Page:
He’d discovered his cancer the previous winter when blood streamed into the toilet bowl while he was “pissing.” I discovered my cancer when blood began squirting out of my right nipple. He’d been having kidney pain for months before he was diagnosed, but had been too scared to visit a doctor. I’d departed for a month-long vacation in deep denial after the first red dots began appearing inside my bra. He’d lost 75 pounds and been too weak to work since he’d begun treatment. I was intensely grateful that my treatments had cured me over the course of a year and wished him the same.

He recounted a story about partying with a Honduran friend. People often feel compelled to suggest they’re cool with me being not white by telling me about their friend who is a person of color. I wondered if he mistakenly believed I was Latina. I’ve been mistaken for Laplander, Hawaiian, Azerbaijani, and numerous other ethnicities depending on where in the world I happen to be.

He bragged about being a lifelong member of the union of masons. He was the working class white man that I had read about who had elected a narcissistic, thin-skinned, childish demagogue. In my bubble world, I rarely met anyone like him. I was angry with the group of people my seat mate represented. I couldn’t hate this man, though.

As we approached the landing in Philly, I leaned across him from my aisle seat to marvel at the afternoon sunlight bathing the top of a thick, fluffy layer of marshmallow clouds.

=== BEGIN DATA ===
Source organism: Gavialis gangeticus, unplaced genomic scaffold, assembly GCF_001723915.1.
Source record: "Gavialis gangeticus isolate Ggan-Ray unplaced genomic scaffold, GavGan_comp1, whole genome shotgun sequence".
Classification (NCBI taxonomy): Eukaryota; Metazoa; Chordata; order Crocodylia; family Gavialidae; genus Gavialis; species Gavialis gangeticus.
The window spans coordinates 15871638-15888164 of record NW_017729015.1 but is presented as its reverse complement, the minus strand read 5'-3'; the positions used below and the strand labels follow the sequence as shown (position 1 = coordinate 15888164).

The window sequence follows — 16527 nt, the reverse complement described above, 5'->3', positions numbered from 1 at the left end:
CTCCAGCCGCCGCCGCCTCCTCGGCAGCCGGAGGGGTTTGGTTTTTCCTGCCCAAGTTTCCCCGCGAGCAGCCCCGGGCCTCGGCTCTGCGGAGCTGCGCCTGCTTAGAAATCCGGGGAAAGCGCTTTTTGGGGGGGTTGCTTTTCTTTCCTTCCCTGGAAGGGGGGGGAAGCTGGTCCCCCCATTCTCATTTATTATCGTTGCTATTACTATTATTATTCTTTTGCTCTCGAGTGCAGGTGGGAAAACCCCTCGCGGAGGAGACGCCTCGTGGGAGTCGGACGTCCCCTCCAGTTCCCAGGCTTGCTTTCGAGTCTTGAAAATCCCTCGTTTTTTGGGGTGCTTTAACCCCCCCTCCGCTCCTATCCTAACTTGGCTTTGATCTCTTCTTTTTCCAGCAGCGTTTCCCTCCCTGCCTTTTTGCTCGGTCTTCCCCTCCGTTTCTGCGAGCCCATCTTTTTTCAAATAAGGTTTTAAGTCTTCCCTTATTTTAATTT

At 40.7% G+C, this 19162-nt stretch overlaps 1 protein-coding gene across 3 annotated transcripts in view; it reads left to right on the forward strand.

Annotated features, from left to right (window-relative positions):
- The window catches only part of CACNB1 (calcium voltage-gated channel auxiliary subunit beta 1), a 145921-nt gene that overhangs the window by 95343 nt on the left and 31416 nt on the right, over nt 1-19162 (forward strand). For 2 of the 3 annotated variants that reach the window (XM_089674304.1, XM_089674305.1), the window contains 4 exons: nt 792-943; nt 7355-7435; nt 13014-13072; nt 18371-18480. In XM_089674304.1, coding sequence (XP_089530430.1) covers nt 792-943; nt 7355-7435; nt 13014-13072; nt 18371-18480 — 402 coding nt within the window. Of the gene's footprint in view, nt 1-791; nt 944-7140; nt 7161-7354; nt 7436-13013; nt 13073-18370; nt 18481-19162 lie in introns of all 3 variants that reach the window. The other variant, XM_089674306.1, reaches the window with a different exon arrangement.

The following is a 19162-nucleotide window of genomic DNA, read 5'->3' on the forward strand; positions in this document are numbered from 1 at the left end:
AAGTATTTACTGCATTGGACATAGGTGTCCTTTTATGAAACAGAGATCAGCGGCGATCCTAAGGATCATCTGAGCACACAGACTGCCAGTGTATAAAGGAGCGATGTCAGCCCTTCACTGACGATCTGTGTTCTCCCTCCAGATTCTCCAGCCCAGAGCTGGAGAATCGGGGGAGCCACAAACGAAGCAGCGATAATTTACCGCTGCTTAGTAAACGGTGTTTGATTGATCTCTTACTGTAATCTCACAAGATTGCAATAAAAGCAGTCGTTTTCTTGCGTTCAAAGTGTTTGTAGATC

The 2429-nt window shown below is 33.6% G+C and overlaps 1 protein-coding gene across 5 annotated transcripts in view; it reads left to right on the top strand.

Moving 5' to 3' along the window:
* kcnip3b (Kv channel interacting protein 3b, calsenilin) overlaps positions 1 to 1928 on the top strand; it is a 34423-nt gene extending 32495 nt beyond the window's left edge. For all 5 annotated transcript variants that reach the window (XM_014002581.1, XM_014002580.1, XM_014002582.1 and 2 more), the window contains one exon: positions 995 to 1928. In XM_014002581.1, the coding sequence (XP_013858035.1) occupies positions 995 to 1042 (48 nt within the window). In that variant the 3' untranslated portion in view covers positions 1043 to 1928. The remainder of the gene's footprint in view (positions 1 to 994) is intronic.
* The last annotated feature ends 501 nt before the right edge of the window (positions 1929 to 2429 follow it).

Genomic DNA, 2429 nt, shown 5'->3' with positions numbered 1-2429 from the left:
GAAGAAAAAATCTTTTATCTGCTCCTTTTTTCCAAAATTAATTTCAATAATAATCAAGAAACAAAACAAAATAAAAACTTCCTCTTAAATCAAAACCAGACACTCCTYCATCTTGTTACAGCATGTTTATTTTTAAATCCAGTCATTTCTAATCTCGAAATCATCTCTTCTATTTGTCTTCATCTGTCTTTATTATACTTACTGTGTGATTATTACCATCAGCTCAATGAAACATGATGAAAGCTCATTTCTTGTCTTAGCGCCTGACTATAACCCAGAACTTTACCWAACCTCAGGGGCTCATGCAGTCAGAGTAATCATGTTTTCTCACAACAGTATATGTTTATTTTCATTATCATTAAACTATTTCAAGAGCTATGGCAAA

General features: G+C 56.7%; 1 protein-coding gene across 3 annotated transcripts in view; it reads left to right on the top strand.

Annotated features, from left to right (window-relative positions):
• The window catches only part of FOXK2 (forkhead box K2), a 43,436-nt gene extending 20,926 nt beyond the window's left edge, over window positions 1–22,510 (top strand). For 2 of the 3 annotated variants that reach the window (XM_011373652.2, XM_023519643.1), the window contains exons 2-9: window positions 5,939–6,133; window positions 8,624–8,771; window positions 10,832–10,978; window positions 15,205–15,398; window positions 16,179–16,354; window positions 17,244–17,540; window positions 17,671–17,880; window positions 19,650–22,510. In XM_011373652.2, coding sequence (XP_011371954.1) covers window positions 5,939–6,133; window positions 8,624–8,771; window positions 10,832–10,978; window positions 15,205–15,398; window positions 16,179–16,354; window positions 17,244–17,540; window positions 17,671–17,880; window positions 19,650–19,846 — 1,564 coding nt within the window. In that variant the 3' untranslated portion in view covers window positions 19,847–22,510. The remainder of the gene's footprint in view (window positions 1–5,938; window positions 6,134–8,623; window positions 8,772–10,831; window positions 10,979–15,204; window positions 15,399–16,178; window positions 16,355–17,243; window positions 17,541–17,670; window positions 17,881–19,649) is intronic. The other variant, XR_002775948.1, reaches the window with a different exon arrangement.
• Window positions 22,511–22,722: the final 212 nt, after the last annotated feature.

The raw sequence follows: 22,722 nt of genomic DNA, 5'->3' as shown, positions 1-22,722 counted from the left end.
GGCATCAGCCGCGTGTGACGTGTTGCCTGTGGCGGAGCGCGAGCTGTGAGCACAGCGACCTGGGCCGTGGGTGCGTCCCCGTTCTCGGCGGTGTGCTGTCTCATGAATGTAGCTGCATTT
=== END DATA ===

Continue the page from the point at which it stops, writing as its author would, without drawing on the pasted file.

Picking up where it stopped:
“I could walk on them clouds,” he said. I nodded.

We agreed that we’d probably run into each other again in the airport so we didn’t exchange contact information. I told him I wasn’t afraid of Isis in Italy and I hoped I’d see him again to prove it to him.

There's more that brings us together than we think


I have stayed in touch with a man from the first dinner who voted for Trump. We exchange messages about political topics and he even invited me to his state society inauguration party. Recently, he told me a story about a Vietnamese man he'd befriended who told him stories about what the refugee camps were like. I shared my fears about what might have happened if my Vietnamese family had not been allowed to come to America as refugees. It was a tiny moment of connection that gave me hope that more was possible.

Breaking Bread

After the election, I invited three Trump voters to my home for dinner. I wanted to understand why they voted for a man who seemed so obviously abhorrent. I’d interacted with a few Trump supporters over social media during the campaign season. However, I don’t think even the best DC spin doctors could have found a way to characterize those exchanges as thoughtful or constructive. To gain deeper insight, I devoured analysis and opinions from experts and pundits on why they thought so many people voted for Trump. I read Hillbilly ElegyGilded Rage, and Strangers In Their Own Land searching for clues from across the country. I felt like I was getting filtered information, though, and I wanted to find out for myself what was really driving those votes. I wanted to meet the Trump voter face-to-face.

Living in DC where only 4% voted for Trump, I knew I would have to search beyond my usual networks to find his supporters. I posted this invitation on Facebook on November 16: